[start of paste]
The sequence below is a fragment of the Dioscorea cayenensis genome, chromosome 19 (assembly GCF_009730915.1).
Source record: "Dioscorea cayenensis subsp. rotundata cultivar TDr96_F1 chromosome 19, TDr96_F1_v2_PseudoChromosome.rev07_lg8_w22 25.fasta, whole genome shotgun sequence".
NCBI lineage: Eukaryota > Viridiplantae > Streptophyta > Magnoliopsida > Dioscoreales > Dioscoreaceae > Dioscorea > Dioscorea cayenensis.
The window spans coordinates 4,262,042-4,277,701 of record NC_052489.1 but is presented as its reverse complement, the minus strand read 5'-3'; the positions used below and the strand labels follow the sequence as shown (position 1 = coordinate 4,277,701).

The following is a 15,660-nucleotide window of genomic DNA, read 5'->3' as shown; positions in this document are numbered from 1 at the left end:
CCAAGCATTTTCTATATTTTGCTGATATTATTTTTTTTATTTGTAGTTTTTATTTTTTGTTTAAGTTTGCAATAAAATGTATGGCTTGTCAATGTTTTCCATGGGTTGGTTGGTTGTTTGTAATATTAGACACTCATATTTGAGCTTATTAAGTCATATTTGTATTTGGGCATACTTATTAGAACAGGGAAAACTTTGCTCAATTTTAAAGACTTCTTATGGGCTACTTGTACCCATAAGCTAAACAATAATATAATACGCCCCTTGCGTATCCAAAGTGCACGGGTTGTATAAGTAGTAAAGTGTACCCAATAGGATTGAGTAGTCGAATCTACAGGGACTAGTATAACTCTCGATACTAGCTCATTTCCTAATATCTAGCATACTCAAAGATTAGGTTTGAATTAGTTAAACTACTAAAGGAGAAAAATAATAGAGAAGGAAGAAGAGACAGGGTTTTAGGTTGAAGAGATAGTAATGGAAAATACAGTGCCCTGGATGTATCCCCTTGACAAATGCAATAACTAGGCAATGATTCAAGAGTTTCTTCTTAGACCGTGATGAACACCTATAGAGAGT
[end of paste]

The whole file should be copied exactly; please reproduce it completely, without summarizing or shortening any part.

The sequence below is a fragment of the Dioscorea cayenensis genome, chromosome 19 (assembly GCF_009730915.1).
Source record: "Dioscorea cayenensis subsp. rotundata cultivar TDr96_F1 chromosome 19, TDr96_F1_v2_PseudoChromosome.rev07_lg8_w22 25.fasta, whole genome shotgun sequence".
NCBI lineage: Eukaryota > Viridiplantae > Streptophyta > Magnoliopsida > Dioscoreales > Dioscoreaceae > Dioscorea > Dioscorea cayenensis.
The window spans coordinates 4,262,042-4,277,701 of record NC_052489.1 but is presented as its reverse complement, the minus strand read 5'-3'; the positions used below and the strand labels follow the sequence as shown (position 1 = coordinate 4,277,701).

The following is a 15,660-nucleotide window of genomic DNA, read 5'->3' as shown; positions in this document are numbered from 1 at the left end:
CCAAGCATTTTCTATATTTTGCTGATATTATTTTTTTTATTTGTAGTTTTTATTTTTTGTTTAAGTTTGCAATAAAATGTATGGCTTGTCAATGTTTTCCATGGGTTGGTTGGTTGTTTGTAATATTAGACACTCATATTTGAGCTTATTAAGTCATATTTGTATTTGGGCATACTTATTAGAACAGGGAAAACTTTGCTCAATTTTAAAGACTTCTTATGGGCTACTTGTACCCATAAGCTAAACAATAATATAATACGCCCCTTGCGTATCCAAAGTGCACGGGTTGTATAAGTAGTAAAGTGTACCCAATAGGATTGAGTAGTCGAATCTACAGGGACTAGTATAACTCTCGATACTAGCTCATTTCCTAATATCTAGCATACTCAAAGATTAGGTTTGAATTAGTTAAACTACTAAAGGAGAAAAATAATAGAGAAGGAAGAAGAGACAGGGTTTTAGGTTGAAGAGATAGTAATGGAAAATACAGTGCCCTGGATGTATCCCCTTGACAAATGCAATAACTAGGCAATGATTCAAGAGTTTCTTCTTAGACCGTGATGAACACCTATAGAGAGT